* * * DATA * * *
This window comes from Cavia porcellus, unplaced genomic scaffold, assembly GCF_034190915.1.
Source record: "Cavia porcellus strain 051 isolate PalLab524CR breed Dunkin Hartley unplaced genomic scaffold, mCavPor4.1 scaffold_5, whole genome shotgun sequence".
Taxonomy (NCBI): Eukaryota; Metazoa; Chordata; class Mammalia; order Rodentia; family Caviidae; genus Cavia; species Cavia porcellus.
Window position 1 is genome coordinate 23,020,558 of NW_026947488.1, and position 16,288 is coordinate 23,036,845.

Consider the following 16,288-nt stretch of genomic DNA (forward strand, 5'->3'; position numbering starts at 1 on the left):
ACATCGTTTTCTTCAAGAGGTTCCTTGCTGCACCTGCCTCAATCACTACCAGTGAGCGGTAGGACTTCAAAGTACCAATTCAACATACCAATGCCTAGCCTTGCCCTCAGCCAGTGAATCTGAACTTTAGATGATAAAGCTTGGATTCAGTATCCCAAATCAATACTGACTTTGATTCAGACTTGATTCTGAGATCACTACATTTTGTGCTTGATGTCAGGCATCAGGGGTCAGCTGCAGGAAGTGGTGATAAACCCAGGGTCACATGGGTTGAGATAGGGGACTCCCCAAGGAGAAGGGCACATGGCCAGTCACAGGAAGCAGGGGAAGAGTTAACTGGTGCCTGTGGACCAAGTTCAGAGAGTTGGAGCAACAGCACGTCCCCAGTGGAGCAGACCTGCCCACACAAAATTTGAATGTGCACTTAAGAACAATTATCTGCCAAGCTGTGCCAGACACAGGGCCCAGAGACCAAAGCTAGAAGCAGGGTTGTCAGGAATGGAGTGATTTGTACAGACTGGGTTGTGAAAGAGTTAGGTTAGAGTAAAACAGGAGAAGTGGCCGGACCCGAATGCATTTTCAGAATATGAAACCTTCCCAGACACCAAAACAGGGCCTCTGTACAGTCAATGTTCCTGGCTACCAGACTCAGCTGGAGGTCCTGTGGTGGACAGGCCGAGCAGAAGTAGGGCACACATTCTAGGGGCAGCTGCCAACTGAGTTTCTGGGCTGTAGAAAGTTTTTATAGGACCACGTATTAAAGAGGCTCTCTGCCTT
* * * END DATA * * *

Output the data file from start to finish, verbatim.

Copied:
This window comes from Cavia porcellus, unplaced genomic scaffold, assembly GCF_034190915.1.
Source record: "Cavia porcellus strain 051 isolate PalLab524CR breed Dunkin Hartley unplaced genomic scaffold, mCavPor4.1 scaffold_5, whole genome shotgun sequence".
Taxonomy (NCBI): Eukaryota; Metazoa; Chordata; class Mammalia; order Rodentia; family Caviidae; genus Cavia; species Cavia porcellus.
Window position 1 is genome coordinate 23,020,558 of NW_026947488.1, and position 16,288 is coordinate 23,036,845.

Consider the following 16,288-nt stretch of genomic DNA (forward strand, 5'->3'; position numbering starts at 1 on the left):
ACATCGTTTTCTTCAAGAGGTTCCTTGCTGCACCTGCCTCAATCACTACCAGTGAGCGGTAGGACTTCAAAGTACCAATTCAACATACCAATGCCTAGCCTTGCCCTCAGCCAGTGAATCTGAACTTTAGATGATAAAGCTTGGATTCAGTATCCCAAATCAATACTGACTTTGATTCAGACTTGATTCTGAGATCACTACATTTTGTGCTTGATGTCAGGCATCAGGGGTCAGCTGCAGGAAGTGGTGATAAACCCAGGGTCACATGGGTTGAGATAGGGGACTCCCCAAGGAGAAGGGCACATGGCCAGTCACAGGAAGCAGGGGAAGAGTTAACTGGTGCCTGTGGACCAAGTTCAGAGAGTTGGAGCAACAGCACGTCCCCAGTGGAGCAGACCTGCCCACACAAAATTTGAATGTGCACTTAAGAACAATTATCTGCCAAGCTGTGCCAGACACAGGGCCCAGAGACCAAAGCTAGAAGCAGGGTTGTCAGGAATGGAGTGATTTGTACAGACTGGGTTGTGAAAGAGTTAGGTTAGAGTAAAACAGGAGAAGTGGCCGGACCCGAATGCATTTTCAGAATATGAAACCTTCCCAGACACCAAAACAGGGCCTCTGTACAGTCAATGTTCCTGGCTACCAGACTCAGCTGGAGGTCCTGTGGTGGACAGGCCGAGCAGAAGTAGGGCACACATTCTAGGGGCAGCTGCCAACTGAGTTTCTGGGCTGTAGAAAGTTTTTATAGGACCACGTATTAAAGAGGCTCTCTGCCTT